-----which should surprise no one. Under the guidance of the Holy Spirit the Church became more and more aware of the whole content of the revealed truth entrusted to her by her Lord and God. As regards the Christian priesthood, this awareness was achieved very quickly, in a concordant and harmonious way. The texts quoted from the Apostolic Constitutions and from Saint John Chrysostom are proof of that. Is more required? The sacrificial character of the Eucharistic celebration is nowhere more vigorously affirmed and emphasized than in the old liturgy of the Nestorian Church which prefers to be called "The Church of the East" tout court. That affirmation is repeated throughout the ceremony. When the anaphora begins, the priest, instead of saying "Let us give thanks to the Lord," as in the other liturgies, sings aloud: "A sacrifice is offered to Almighty God." An anonymous commentator on this liturgy, writing in the 11th century, does not want more than one priest to celebrate ("concelebrare") at the altar, because there the priest is taking the place of Christ Who is the only High Priest of the New Testament. The Eucharistic liturgy is called not only qurbana, a word which could be translated strictly by "offering," but also debheta, a word which means a bloody sacrifice and which carries us back to the sacrifice of Our Lord on the Cross. The witness of the "Church of the East" is of special importance because that Church very early declared itself independent of the others (in 424, under Persian influence) and developed after that in isolation. If the doctrine of the sacrificial character of the Eucharist is there so plainly asserted, it is because there we have an authentic Christian doctrine contained in the deposit of revelation.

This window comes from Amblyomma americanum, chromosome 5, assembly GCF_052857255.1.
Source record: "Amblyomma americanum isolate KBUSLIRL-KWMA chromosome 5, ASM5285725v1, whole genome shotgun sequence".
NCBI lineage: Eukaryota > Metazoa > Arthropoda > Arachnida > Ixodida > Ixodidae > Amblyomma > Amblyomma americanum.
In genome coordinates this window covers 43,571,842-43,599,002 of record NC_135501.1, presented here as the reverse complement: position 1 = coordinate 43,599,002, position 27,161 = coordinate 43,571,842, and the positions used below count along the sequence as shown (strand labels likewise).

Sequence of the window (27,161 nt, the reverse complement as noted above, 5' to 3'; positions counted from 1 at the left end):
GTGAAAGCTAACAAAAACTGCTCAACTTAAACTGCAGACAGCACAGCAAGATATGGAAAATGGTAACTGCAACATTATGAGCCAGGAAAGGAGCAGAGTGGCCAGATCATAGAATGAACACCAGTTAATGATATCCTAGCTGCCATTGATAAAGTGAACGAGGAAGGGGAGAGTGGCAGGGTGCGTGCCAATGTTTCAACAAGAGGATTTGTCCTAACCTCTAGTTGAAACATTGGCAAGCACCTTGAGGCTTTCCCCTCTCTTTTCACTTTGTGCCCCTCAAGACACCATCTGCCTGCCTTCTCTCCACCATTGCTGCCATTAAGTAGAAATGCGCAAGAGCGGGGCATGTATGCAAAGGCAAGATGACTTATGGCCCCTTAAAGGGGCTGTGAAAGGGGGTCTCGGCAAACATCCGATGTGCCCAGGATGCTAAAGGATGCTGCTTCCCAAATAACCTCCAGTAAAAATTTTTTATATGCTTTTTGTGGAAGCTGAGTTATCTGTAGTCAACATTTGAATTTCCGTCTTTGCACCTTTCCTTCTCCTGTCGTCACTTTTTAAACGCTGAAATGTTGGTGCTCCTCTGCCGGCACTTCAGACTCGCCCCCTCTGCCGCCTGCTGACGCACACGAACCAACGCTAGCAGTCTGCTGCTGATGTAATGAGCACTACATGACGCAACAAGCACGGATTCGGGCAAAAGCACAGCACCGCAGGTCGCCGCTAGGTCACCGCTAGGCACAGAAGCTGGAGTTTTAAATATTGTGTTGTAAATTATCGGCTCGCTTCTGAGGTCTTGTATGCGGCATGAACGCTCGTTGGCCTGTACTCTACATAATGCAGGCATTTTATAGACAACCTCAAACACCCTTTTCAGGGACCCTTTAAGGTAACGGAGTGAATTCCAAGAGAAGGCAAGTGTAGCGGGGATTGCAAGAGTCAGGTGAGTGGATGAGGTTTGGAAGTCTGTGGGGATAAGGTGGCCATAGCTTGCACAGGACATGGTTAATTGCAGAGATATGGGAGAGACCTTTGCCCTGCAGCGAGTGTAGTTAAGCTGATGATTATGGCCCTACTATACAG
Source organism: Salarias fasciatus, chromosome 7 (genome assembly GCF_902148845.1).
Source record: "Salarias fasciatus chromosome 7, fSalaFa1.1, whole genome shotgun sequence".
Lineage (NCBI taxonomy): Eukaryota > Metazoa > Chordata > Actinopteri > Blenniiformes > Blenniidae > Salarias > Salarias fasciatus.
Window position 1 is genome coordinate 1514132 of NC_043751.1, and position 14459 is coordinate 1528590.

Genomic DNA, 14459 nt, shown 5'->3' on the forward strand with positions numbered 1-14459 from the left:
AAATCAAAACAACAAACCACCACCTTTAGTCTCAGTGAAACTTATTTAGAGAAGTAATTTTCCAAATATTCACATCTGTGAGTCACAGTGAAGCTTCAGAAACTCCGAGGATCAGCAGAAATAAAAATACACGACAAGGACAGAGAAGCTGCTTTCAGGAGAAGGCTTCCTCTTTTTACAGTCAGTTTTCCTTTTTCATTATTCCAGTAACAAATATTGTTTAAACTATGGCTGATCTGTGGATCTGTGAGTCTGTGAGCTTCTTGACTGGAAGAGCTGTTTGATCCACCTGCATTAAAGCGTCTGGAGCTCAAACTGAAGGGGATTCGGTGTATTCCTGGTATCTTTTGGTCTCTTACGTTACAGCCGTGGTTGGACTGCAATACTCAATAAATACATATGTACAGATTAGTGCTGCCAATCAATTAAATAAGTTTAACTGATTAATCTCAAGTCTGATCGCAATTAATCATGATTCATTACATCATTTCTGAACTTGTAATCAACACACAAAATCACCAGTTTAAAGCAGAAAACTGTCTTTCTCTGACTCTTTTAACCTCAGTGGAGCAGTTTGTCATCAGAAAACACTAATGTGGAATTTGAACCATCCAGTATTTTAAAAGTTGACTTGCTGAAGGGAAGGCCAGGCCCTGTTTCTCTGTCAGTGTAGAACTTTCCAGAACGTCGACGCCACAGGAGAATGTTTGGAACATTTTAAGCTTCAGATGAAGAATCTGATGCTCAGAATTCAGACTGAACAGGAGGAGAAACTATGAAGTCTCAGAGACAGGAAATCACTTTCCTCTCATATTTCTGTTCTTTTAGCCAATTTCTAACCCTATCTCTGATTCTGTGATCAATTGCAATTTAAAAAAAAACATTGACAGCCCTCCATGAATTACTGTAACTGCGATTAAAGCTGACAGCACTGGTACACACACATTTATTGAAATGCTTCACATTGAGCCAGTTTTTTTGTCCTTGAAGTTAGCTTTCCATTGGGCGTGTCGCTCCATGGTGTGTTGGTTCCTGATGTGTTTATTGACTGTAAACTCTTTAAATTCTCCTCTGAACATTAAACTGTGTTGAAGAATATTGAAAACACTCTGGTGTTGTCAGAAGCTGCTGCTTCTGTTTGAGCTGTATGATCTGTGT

The Priesthood and the Council of Trent

Let us now make a leap ahead and speak of the Council of Trent. For centuries, and all through the Middle Ages, the Church remained in peaceful possession of the doctrine of the priesthood and that of the Eucharistic sacrifice. The Protestantism of the 16th century brought that peace to an end. By their revolt against the Catholic Church, Luther and the other reformers rejected the magisterium of the Church and put the Bible in its place: sola scriptura. They rejected as well-----and that was logical
-----the Divine origin of her hierarchy and the sacramental character of her priesthood. They denied that the bread and the wine are substantially and totally changed into the Body and the Blood of Christ and that the Mass is a true sacrifice. The Catholic Mass was even one of Luther's bêtes noires, and he fought against it all his life. Faced with such extensive disagreements, the Church had to affirm her age-long doctrine; and that she did in the Council of Trent.